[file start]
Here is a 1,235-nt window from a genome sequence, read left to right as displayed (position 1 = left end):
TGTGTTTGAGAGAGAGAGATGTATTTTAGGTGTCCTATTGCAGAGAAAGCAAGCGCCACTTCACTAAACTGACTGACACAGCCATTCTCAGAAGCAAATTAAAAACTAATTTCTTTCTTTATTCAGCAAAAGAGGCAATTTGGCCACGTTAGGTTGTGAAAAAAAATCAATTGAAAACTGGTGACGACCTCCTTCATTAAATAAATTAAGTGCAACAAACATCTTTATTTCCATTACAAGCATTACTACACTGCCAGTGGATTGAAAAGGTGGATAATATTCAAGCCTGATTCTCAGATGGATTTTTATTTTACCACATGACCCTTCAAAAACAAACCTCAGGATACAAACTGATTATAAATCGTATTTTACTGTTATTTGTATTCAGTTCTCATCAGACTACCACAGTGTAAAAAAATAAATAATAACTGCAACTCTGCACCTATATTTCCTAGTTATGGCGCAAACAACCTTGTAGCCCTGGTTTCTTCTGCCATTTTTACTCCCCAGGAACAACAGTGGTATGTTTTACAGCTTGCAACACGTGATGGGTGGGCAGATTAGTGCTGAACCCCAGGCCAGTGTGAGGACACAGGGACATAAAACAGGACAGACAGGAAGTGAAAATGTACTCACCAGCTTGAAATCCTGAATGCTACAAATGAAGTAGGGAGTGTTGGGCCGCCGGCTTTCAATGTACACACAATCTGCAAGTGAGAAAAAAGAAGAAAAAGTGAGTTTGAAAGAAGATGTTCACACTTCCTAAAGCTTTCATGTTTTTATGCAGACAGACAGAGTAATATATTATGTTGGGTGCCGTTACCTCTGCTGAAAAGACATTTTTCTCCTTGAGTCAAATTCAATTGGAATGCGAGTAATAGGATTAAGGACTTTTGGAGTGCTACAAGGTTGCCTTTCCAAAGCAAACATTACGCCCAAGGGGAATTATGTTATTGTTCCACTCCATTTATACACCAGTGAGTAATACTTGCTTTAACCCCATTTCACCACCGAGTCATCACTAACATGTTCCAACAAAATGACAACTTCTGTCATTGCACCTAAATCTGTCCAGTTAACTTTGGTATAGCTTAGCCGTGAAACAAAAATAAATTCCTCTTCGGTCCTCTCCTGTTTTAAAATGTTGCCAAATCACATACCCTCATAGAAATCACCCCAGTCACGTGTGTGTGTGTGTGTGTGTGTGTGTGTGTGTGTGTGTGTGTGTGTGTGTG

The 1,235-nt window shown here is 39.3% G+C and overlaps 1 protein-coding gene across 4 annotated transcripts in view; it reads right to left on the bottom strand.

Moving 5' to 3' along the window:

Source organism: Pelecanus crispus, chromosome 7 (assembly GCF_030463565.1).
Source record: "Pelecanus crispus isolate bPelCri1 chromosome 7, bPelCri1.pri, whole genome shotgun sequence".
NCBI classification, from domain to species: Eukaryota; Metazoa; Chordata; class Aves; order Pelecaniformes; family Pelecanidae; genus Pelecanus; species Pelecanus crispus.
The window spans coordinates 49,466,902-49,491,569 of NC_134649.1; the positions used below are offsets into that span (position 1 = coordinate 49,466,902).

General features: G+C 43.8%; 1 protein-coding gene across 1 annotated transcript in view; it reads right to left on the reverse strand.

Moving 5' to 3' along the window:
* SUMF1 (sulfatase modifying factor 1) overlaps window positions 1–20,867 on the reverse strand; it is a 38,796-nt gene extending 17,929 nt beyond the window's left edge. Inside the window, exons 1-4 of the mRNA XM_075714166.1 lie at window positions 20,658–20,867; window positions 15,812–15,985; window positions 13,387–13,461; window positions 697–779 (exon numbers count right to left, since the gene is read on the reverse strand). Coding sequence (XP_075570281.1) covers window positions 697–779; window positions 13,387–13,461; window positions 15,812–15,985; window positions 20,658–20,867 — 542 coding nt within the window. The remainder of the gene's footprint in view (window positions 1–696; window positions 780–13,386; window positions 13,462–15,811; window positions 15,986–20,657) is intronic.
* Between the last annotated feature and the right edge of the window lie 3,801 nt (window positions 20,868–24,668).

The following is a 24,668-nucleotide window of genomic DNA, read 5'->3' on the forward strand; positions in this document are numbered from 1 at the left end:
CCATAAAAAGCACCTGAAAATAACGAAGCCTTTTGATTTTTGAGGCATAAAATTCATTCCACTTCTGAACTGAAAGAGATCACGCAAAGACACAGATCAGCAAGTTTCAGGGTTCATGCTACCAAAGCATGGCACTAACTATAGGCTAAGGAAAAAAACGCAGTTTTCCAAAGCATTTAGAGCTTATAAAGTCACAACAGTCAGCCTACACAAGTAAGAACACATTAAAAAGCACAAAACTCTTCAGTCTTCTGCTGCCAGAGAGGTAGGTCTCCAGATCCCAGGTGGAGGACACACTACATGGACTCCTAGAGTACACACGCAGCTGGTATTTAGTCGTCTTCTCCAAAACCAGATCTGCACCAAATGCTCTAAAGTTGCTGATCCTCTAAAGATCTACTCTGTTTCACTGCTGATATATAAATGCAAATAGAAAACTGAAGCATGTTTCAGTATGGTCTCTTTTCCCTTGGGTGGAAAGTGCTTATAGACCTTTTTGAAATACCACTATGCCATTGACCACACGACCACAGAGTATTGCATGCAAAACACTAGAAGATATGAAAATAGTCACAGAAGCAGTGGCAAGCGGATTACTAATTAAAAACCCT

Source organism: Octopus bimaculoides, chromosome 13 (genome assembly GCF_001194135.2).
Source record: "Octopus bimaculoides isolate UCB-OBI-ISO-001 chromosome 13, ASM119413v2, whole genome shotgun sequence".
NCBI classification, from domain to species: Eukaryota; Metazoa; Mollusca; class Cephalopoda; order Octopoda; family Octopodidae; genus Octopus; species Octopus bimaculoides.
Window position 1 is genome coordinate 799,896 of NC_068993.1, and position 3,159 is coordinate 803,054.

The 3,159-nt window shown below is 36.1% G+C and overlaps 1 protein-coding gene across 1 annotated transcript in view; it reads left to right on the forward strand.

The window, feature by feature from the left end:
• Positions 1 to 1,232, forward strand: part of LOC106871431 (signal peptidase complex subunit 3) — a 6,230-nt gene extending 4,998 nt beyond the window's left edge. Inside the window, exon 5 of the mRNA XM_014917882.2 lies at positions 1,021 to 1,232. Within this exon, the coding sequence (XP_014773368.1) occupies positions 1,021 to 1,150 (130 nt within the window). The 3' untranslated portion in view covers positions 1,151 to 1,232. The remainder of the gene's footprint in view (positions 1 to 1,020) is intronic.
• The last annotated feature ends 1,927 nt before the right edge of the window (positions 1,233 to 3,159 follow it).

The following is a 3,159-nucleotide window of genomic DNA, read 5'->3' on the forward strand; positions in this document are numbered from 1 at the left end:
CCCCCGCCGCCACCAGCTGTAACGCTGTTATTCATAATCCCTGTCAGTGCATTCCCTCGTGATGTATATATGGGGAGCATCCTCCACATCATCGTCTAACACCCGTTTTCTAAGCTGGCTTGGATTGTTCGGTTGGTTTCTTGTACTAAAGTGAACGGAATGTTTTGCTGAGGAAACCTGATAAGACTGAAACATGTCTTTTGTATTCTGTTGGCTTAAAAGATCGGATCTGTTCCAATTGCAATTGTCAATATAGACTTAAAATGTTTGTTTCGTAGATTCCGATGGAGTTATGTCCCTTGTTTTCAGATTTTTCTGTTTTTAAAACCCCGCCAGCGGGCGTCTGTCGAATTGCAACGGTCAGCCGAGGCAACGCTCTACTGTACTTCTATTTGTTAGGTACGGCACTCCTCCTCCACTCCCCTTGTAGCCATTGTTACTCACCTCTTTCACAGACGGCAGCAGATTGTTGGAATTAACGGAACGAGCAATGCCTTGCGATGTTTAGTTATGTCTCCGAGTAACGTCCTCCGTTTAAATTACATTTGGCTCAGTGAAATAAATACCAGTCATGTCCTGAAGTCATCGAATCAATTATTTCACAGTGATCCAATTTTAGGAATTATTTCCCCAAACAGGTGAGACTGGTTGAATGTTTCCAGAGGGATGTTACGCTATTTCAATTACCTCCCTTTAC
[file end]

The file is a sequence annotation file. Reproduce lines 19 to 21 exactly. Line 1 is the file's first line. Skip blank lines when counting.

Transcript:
The 3,159-nt window shown below is 36.1% G+C and overlaps 1 protein-coding gene across 1 annotated transcript in view; it reads left to right on the forward strand.

The window, feature by feature from the left end:
• Positions 1 to 1,232, forward strand: part of LOC106871431 (signal peptidase complex subunit 3) — a 6,230-nt gene extending 4,998 nt beyond the window's left edge. Inside the window, exon 5 of the mRNA XM_014917882.2 lies at positions 1,021 to 1,232. Within this exon, the coding sequence (XP_014773368.1) occupies positions 1,021 to 1,150 (130 nt within the window). The 3' untranslated portion in view covers positions 1,151 to 1,232. The remainder of the gene's footprint in view (positions 1 to 1,020) is intronic.